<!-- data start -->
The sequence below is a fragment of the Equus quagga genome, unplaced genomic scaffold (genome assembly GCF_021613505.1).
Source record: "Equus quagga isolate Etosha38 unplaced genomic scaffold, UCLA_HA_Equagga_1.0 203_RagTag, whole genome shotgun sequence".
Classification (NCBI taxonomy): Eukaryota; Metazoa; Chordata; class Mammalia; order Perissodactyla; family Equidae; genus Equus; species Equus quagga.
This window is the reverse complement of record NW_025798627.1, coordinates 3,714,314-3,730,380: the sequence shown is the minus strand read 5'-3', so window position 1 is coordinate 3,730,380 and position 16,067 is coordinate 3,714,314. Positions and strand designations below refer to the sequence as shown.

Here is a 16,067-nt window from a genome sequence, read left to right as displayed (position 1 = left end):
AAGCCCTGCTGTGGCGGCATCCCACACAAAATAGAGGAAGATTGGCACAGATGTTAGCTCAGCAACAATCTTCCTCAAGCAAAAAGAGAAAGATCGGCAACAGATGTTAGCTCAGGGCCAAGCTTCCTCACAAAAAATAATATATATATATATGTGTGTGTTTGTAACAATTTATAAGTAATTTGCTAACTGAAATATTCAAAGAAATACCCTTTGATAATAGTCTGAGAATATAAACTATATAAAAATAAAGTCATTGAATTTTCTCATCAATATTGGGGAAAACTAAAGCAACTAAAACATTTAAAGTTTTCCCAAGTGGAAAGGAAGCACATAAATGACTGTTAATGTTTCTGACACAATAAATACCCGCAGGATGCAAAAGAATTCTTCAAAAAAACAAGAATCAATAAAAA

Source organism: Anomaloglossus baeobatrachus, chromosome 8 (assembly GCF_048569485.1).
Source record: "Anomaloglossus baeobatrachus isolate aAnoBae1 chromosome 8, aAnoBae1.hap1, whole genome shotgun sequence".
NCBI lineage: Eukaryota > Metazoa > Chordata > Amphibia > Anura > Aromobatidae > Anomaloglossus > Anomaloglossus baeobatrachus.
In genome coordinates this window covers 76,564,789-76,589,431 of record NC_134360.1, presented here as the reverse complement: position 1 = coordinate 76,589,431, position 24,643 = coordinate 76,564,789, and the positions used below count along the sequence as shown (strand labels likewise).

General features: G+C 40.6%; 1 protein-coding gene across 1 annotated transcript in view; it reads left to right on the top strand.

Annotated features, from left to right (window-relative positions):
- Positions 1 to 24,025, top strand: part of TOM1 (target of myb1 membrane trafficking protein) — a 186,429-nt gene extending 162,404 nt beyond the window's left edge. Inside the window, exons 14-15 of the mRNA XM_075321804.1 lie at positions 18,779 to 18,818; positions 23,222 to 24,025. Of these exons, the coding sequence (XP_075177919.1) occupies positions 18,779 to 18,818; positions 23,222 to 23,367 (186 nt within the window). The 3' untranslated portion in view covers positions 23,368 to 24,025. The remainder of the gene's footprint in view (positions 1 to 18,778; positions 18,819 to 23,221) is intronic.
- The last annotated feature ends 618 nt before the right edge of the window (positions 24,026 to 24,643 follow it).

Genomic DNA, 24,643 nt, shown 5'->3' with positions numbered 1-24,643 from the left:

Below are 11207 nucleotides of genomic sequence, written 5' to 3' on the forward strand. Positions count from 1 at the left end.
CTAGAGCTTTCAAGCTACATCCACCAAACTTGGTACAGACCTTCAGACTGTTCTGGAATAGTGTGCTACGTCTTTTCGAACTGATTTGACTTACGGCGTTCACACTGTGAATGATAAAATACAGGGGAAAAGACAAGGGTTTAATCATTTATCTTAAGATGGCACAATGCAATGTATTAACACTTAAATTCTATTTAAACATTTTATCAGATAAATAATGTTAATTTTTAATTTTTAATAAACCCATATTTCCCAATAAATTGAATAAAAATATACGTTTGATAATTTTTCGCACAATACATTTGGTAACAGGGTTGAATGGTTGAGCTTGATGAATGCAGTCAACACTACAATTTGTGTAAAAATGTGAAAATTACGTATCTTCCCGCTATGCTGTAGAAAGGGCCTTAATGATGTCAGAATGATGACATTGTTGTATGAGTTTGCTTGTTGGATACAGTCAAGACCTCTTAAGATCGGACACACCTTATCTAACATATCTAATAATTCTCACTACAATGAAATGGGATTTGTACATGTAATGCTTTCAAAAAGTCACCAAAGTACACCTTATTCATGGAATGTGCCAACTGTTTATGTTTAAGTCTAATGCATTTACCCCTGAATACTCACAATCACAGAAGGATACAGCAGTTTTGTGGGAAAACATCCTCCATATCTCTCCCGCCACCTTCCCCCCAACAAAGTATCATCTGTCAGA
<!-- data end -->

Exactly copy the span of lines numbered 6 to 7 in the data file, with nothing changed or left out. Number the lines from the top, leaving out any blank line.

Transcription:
AAGCCCTGCTGTGGCGGCATCCCACACAAAATAGAGGAAGATTGGCACAGATGTTAGCTCAGCAACAATCTTCCTCAAGCAAAAAGAGAAAGATCGGCAACAGATGTTAGCTCAGGGCCAAGCTTCCTCACAAAAAATAATATATATATATATGTGTGTGTTTGTAACAATTTATAAGTAATTTGCTAACTGAAATATTCAAAGAAATACCCTTTGATAATAGTCTGAGAATATAAACTATATAAAAATAAAGTCATTGAATTTTCTCATCAATATTGGGGAAAACTAAAGCAACTAAAACATTTAAAGTTTTCCCAAGTGGAAAGGAAGCACATAAATGACTGTTAATGTTTCTGACACAATAAATACCCGCAGGATGCAAAAGAATTCTTCAAAAAAACAAGAATCAATAAAAA

Source organism: Anomaloglossus baeobatrachus, chromosome 8 (assembly GCF_048569485.1).